Free lunch? Not quite...

In the latest in our series on understanding the stock markets, John Andrew explains the rationale behind scrip issues, in which a company will offer its investors `free' extra shares

Free shares, in the sense that shareholders are better off after receiving them, are not as rare as hens' teeth. But they are nevertheless unusual.

Founder shareholders in some of the Government's privatisation issues received free "loyalty shares" and, of course, members of building societies such as the Halifax which have decided to adopt public limited company status will receive free shares.

However, the "free" shares generally encountered by shareholders normally leave them no better off. In City jargon these are known as scrip issues. Technically they are a capitalisation of reserves. This sounds complicated, but it is very straightforward.

Suppose a company begins life with the issue of one million shares at pounds 1 each. The proceeds will raise pounds 1m, which we will assume is used to buy assets for the business. Let us now put the clock forward a few years.

Assume over that period the company has done well and while the shareholders received dividends, the company also ploughed back pounds 9m of profits into the business. The accounts still show share capital of pounds 1m and reserves of pounds 9m.

This is a simplification, but suppose the company's shares are now priced pounds 10 (the shareholders' funds are pounds 1m + pounds 9m = pounds 10m; pounds l0m divided by pounds 1m = pounds 10 per share).

Let us suppose the directors announce a scrip issue and every shareholder will receive one extra share for every one they own. In City parlance this is called a 1-for-1 scrip issue. Each shareholder's holding in the firm will double. The company is still worth pounds 10m, but the number of shares has increased from one million to two million. Each share is now worth pounds 5 (pounds 10m divided by two million shares).

So why does a company have a scrip issue? The popular explanation is that the shares are considered "expensive". In other words, pounds 10 a share may be a barrier for new investors, whereas they will buy at pounds 5.

This defies logic, but, if you look at the price of shares quoted on the London Stock Exchange, you will notice that prices are generally under 1,000 pence.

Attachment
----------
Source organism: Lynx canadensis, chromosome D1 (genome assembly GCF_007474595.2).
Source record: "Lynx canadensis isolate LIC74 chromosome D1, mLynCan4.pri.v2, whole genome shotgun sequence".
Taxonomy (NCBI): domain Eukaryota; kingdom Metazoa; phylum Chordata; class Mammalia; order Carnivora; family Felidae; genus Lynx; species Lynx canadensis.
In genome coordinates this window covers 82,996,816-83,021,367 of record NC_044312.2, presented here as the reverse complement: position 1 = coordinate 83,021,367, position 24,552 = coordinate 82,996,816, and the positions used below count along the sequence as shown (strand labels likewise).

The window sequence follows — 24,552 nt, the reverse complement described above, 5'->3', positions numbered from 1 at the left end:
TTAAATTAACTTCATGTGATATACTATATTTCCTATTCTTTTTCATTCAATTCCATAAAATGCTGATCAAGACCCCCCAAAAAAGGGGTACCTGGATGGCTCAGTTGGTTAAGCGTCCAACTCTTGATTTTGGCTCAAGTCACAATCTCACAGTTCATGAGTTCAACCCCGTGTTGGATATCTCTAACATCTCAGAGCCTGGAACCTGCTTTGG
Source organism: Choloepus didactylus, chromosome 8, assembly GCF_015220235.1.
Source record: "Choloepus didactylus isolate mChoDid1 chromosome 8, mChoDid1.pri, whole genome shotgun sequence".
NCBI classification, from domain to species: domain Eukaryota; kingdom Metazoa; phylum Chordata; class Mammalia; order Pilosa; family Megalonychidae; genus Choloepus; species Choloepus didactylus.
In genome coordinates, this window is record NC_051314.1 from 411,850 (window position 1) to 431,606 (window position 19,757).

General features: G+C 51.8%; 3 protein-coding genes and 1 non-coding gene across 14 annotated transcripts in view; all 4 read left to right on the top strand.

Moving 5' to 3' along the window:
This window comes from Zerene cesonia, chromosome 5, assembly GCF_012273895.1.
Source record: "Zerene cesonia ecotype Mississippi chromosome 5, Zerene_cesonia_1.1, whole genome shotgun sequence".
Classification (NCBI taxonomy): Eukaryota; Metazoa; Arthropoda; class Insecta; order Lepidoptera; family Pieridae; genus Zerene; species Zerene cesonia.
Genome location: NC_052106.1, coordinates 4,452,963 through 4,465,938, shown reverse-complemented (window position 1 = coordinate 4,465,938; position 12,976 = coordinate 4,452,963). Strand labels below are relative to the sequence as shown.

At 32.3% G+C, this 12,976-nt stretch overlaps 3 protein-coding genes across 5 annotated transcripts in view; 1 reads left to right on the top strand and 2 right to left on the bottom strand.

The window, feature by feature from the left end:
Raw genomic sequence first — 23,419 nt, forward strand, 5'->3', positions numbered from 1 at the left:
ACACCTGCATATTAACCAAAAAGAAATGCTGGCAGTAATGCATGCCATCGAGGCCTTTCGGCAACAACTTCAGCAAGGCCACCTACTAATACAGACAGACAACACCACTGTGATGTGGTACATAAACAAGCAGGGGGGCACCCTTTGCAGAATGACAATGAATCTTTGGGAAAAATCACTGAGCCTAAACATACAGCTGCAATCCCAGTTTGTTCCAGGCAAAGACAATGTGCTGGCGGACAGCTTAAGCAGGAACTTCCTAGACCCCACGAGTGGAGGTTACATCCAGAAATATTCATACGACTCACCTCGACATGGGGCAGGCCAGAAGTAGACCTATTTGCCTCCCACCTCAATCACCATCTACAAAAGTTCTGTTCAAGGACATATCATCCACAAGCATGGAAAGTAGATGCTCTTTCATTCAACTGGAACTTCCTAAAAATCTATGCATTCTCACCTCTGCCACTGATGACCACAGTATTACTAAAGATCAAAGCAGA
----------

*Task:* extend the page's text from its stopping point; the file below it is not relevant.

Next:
As Stuart Valentine, Director of Proshare, the organisation to promote share ownership, says: "A scrip issue just proves the old adage that there's no such thing as a free lunch - or a free anything else for that matter."

So what does an investor have to do when a company announces a scrip issue? The answer is usually "nothing". Shareholders will receive notification of the scrip issue from the company. This includes a timetable for the procedure. One of the pertinent pieces of information will be the "records date".

All those on the shareholder's register at that time will be entitled to the scrip issue. Five to ten days afterwards, the shares will be quoted "ex scrip" on the market. This means the share price has been adjusted for the issue. The letters "xc", where "c" stands for "capitalisation", will appear after the price of the shares quoted in the press.

As soon as the new certificates are ready, they will be mailed to shareholders. Those wishing to sell their entire holding before their new certificate arrives may do so, for stockbrokers will be aware of the situation. However, it must be made clear when the sale instructions are given that you wish to sell "old" shares which are equivalent to a certain number of "new" shares.

When the new certificate arrives, it must be forwarded to the broker who dealt with the sale.

Your broker will always be pleased to answer any questions that you have and to give guidance

Independent Partners; request a free guide on NISAs from Hargreaves Lansdown

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